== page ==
Most employees will not volunteer the information that you’ve piled on too much work.
If the load is intolerable, they’ll suffer in silence, snipe behind your back, leave when they can, or all of the above. You probably won’t get their best work, either.
To counter these possibilities, manager Ramon Padilla decided to conduct regular “plate checks” with employees to make sure he wasn’t burning them out.
By asking, “How full is your plate?” he preserves the team’s sense of humor and creates a kind of shorthand so that people can poke their heads in his door and say, “Hey, no more room on the plate unless somebody helps me eat these mashed potatoes.”
At weekly staff meetings, Padilla starts with these questions:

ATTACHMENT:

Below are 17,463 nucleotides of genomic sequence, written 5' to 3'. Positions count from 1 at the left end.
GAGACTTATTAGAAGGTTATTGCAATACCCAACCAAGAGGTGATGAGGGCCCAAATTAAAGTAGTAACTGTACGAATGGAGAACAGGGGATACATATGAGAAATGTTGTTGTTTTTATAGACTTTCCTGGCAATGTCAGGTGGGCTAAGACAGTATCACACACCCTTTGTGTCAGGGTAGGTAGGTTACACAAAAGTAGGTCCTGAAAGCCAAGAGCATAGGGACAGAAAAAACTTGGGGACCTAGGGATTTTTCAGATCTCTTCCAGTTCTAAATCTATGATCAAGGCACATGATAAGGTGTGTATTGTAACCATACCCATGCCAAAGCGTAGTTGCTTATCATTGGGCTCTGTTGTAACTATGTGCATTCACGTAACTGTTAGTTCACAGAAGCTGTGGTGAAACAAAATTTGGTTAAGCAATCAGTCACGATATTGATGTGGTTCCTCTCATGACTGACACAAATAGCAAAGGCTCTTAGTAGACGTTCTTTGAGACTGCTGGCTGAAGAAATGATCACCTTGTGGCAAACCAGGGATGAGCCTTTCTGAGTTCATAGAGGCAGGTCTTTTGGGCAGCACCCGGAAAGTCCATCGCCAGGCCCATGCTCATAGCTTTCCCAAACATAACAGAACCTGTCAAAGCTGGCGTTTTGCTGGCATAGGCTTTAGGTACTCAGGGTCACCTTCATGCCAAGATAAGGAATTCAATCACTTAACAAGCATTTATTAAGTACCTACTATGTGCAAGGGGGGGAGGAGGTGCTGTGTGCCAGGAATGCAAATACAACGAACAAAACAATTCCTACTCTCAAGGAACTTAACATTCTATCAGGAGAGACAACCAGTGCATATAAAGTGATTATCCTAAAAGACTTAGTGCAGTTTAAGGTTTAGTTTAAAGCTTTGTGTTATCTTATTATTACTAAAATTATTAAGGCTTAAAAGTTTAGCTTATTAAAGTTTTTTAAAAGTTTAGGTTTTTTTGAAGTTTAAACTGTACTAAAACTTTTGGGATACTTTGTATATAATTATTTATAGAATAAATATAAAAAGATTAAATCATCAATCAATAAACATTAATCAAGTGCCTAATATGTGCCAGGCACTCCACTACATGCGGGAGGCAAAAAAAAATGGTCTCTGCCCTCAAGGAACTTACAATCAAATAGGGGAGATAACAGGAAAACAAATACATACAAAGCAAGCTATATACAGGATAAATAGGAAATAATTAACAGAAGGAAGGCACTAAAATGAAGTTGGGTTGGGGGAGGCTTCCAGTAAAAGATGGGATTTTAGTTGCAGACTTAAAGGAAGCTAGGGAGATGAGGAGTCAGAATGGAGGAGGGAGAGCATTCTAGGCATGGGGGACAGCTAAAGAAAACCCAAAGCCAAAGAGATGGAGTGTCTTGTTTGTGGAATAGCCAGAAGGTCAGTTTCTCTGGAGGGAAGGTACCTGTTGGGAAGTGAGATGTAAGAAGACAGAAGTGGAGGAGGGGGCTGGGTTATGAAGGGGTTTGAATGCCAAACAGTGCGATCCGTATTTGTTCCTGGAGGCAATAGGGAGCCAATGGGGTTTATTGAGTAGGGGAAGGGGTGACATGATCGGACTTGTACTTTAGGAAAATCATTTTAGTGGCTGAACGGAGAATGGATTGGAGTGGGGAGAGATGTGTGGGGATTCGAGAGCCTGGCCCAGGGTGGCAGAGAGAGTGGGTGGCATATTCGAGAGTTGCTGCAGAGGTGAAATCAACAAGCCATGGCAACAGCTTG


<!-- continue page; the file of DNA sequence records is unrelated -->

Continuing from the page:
- What’s on your plate?
- How is it?
- What’s keeping you from clearing your plate?
Padilla likes these questions because they lighten up the conversation while addressing serious issues, such as “Do you need a different utensil?” or “If I have to eat this one more time, I’m going to throw up.”
With this kind of comfort level, employees now feel bold enough to say, “Can you get the client to submit this in a different format?”
Something that simple may get them into the Clean Plate Club.
— Adapted from The Power of Pause, Nance Guilmartin, Jossey-Bass.